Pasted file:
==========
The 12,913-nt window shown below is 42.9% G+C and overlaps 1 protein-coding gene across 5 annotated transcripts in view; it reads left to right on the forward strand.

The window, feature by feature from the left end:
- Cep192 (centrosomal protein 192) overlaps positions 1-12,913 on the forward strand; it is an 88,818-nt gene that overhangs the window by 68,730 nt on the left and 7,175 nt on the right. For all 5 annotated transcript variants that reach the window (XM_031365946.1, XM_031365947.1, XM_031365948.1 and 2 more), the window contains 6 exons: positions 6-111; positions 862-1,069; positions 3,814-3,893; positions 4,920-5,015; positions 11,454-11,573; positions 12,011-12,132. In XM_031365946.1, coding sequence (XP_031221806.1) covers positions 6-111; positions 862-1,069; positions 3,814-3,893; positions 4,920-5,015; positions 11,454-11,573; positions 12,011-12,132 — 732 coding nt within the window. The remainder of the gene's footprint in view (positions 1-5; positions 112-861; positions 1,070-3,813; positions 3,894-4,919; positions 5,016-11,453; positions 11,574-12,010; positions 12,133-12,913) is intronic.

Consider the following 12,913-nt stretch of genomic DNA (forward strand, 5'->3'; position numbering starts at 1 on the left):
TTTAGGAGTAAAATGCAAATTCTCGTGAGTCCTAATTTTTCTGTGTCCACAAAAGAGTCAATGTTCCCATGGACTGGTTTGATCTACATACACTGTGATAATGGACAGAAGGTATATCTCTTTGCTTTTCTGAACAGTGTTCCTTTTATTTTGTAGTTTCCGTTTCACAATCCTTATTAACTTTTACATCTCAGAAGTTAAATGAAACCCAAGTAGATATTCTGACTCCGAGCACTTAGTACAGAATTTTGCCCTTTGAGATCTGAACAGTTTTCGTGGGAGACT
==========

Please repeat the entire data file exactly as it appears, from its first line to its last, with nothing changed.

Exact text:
The 12,913-nt window shown below is 42.9% G+C and overlaps 1 protein-coding gene across 5 annotated transcripts in view; it reads left to right on the forward strand.

The window, feature by feature from the left end:
- Cep192 (centrosomal protein 192) overlaps positions 1-12,913 on the forward strand; it is an 88,818-nt gene that overhangs the window by 68,730 nt on the left and 7,175 nt on the right. For all 5 annotated transcript variants that reach the window (XM_031365946.1, XM_031365947.1, XM_031365948.1 and 2 more), the window contains 6 exons: positions 6-111; positions 862-1,069; positions 3,814-3,893; positions 4,920-5,015; positions 11,454-11,573; positions 12,011-12,132. In XM_031365946.1, coding sequence (XP_031221806.1) covers positions 6-111; positions 862-1,069; positions 3,814-3,893; positions 4,920-5,015; positions 11,454-11,573; positions 12,011-12,132 — 732 coding nt within the window. The remainder of the gene's footprint in view (positions 1-5; positions 112-861; positions 1,070-3,813; positions 3,894-4,919; positions 5,016-11,453; positions 11,574-12,010; positions 12,133-12,913) is intronic.

Consider the following 12,913-nt stretch of genomic DNA (forward strand, 5'->3'; position numbering starts at 1 on the left):
TTTAGGAGTAAAATGCAAATTCTCGTGAGTCCTAATTTTTCTGTGTCCACAAAAGAGTCAATGTTCCCATGGACTGGTTTGATCTACATACACTGTGATAATGGACAGAAGGTATATCTCTTTGCTTTTCTGAACAGTGTTCCTTTTATTTTGTAGTTTCCGTTTCACAATCCTTATTAACTTTTACATCTCAGAAGTTAAATGAAACCCAAGTAGATATTCTGACTCCGAGCACTTAGTACAGAATTTTGCCCTTTGAGATCTGAACAGTTTTCGTGGGAGACT